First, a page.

Birds of a feather create new species together—and here's how
Starlings have an image problem in Australia. These drab invaders are best known as pests of orchards and shopping centres. If you take a trip to see their African relatives though, you'll find starlings ...
African starlings: Dashing darlings of the bird world in more ways than one
It's not going to happen while you're peering through your binoculars, but African glossy starlings change color more than 10 times faster than their ancestors and even their modern relatives, according to ...
Why animals compare the present with the past
Humans, like other animals, compare things. We care not only how well off we are, but whether we are better or worse off than others around us, or than we were last year. New research by scientists at the University of Bristol ...
Bird's playlist could signal mental strengths and weaknesses
Having the biggest playlist doesn't make a male songbird the brainiest of the bunch, a new study shows.
Birds of a feather... track seven neighbors to flock together
Watching a flock of thousands of starlings take to the sky is a spectacular sight. As the flock changes direction, it looks like a formation of suspended iron filings guided by an invisible magnet in the ...
200,000 UK homes 'may become uninsurable' over flood risk
Some 200,000 British homes could become uninsurable from next year due to flood risks unless a deal is struck with the government, insurers said Monday, as yet more rain teemed down on much of the country.
Light-and-sound attacks used against Rome's starlings
Tired of bird droppings on the city's most famous monuments, local authorities in Rome are resorting to unusual measures to try and scare off a million starlings that migrate to the Eternal City every year.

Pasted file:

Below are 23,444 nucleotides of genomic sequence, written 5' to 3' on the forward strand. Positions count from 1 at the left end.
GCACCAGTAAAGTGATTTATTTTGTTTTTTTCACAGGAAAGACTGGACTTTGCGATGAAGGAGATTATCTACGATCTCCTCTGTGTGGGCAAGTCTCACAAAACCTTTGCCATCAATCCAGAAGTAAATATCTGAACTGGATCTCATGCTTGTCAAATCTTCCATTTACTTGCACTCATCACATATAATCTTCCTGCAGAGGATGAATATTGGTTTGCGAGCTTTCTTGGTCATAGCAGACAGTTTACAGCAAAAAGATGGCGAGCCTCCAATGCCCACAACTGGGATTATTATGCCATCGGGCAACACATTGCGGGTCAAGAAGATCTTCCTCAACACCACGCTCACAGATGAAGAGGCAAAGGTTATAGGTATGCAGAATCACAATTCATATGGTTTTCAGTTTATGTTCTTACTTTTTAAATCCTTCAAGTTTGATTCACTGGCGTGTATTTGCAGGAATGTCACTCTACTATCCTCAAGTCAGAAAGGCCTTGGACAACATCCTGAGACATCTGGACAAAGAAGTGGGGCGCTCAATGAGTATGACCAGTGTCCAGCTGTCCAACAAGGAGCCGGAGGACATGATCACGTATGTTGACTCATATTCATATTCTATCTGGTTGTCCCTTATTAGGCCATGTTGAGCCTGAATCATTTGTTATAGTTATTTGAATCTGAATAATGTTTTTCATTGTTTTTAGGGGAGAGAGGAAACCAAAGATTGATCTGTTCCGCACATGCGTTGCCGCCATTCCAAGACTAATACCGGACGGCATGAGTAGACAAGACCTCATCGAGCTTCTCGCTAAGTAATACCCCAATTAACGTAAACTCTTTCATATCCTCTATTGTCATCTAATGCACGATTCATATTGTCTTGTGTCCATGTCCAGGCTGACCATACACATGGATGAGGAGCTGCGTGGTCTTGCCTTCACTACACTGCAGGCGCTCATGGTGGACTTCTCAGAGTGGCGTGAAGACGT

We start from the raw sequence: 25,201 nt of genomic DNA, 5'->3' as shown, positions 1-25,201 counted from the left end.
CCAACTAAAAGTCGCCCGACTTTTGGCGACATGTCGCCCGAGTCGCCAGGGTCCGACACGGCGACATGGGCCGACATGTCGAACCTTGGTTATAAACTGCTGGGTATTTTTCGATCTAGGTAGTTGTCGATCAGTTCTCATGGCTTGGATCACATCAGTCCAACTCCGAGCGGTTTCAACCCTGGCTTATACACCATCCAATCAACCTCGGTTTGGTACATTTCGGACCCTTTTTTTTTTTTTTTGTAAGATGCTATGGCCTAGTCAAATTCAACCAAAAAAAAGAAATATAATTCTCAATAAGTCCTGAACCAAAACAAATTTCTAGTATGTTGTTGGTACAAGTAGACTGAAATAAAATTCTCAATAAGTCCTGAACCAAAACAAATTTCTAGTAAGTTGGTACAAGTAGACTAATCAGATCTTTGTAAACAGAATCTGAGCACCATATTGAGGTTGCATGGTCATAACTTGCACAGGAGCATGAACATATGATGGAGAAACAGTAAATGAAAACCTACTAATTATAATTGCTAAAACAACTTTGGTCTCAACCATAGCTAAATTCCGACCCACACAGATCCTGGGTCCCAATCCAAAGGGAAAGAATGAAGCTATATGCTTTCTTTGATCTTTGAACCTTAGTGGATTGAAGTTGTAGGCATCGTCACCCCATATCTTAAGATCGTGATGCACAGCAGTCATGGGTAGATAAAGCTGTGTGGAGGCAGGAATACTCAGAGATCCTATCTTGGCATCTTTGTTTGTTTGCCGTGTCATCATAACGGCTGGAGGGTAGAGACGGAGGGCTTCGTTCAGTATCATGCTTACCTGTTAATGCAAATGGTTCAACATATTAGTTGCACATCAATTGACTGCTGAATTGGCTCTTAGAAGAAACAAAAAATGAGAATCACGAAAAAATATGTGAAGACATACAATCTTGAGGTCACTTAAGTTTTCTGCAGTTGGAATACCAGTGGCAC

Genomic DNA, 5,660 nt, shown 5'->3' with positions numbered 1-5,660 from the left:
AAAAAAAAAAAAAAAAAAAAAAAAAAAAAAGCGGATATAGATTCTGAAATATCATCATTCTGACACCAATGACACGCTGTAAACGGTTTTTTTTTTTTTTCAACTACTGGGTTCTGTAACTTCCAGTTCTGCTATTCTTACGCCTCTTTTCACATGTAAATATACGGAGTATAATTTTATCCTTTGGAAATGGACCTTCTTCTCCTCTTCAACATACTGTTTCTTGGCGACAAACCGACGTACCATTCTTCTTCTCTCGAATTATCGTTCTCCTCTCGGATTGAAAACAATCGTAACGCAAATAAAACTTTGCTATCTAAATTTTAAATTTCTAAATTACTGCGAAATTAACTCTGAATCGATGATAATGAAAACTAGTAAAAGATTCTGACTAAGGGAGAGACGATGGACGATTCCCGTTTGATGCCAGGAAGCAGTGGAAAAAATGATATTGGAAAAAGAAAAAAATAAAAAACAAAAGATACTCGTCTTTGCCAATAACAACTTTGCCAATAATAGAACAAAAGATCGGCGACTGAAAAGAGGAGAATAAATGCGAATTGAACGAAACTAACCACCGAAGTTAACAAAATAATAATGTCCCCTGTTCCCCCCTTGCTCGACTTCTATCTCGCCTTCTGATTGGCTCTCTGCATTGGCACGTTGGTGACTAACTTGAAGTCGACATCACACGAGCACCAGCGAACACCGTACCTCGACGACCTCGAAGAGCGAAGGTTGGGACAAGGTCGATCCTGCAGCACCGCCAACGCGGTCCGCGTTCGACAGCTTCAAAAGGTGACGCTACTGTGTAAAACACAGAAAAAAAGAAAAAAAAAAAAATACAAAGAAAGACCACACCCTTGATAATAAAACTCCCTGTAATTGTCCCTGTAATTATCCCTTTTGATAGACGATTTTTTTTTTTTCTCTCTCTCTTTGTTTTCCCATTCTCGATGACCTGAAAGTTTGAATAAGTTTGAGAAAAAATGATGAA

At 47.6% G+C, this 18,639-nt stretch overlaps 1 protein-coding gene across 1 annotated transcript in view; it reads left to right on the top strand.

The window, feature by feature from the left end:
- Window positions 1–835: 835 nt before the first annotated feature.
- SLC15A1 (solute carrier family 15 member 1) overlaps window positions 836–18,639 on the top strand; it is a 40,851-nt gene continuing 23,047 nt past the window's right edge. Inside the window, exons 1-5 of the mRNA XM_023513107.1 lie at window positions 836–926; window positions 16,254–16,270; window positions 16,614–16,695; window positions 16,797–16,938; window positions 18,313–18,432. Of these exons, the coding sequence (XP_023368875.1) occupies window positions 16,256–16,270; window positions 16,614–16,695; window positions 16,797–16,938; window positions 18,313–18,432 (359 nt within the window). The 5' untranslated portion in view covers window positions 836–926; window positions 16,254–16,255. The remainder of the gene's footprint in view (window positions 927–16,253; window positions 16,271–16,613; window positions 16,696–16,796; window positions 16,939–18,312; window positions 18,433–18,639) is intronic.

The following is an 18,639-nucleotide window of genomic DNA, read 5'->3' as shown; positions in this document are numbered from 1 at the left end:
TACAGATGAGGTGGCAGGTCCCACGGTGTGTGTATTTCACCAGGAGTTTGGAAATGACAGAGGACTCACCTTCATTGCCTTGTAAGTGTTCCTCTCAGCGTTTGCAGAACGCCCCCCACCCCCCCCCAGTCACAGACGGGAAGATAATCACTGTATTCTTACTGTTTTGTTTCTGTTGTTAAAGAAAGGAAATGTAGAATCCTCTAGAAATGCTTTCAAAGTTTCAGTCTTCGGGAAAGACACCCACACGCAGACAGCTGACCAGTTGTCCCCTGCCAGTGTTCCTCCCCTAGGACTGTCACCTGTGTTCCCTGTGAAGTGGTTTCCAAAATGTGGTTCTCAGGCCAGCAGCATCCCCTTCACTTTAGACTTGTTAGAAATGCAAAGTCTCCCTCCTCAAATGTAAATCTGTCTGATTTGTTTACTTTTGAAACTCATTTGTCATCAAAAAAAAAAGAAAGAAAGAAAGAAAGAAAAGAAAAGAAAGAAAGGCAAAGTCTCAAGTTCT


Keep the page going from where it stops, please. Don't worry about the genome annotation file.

Helping family is key for social birds
(Phys.org) -- Social birds that forgo breeding to help to raise the offspring of other group members are far more likely care for their own close relatives than for more distant kin, a new study has found.
Study finds European starlings flocking patterns similar to metals being magnetized
New theory shows that neither birth nor death stops a flock
Neither births nor deaths stop the flocking of organisms. They just keep moving, says theoretical physicist John J. Toner of the University of Oregon. The notion, he says, has implications in biology and eventually ...
Hawks to patrol Singapore shopping district: report
Businesses along Singapore's famous Orchard Road shopping street plan to deploy trained hawks to scare off thousands of birds whose droppings rain down on pedestrians' heads, a report said Wednesday.
Starling flocks fly like a single entity (w/ Video)
Biologist Shows Female Birds of a Feather Compete Together
(PhysOrg.com) -- With its flamboyantly decorated plumage, the peacock is a classic example of how males among many bird species are more visually eye-catching than their female partners. But new research, ...
Female birds -- acting just like the guys -- become sexual show-offs in cooperative breeding species
(PhysOrg.com) -- Female birds in species that breed in groups can find themselves under pressure to sexually show off and evolve the same kinds of embellishments - like fanciful tail feathers or chest-puffing ...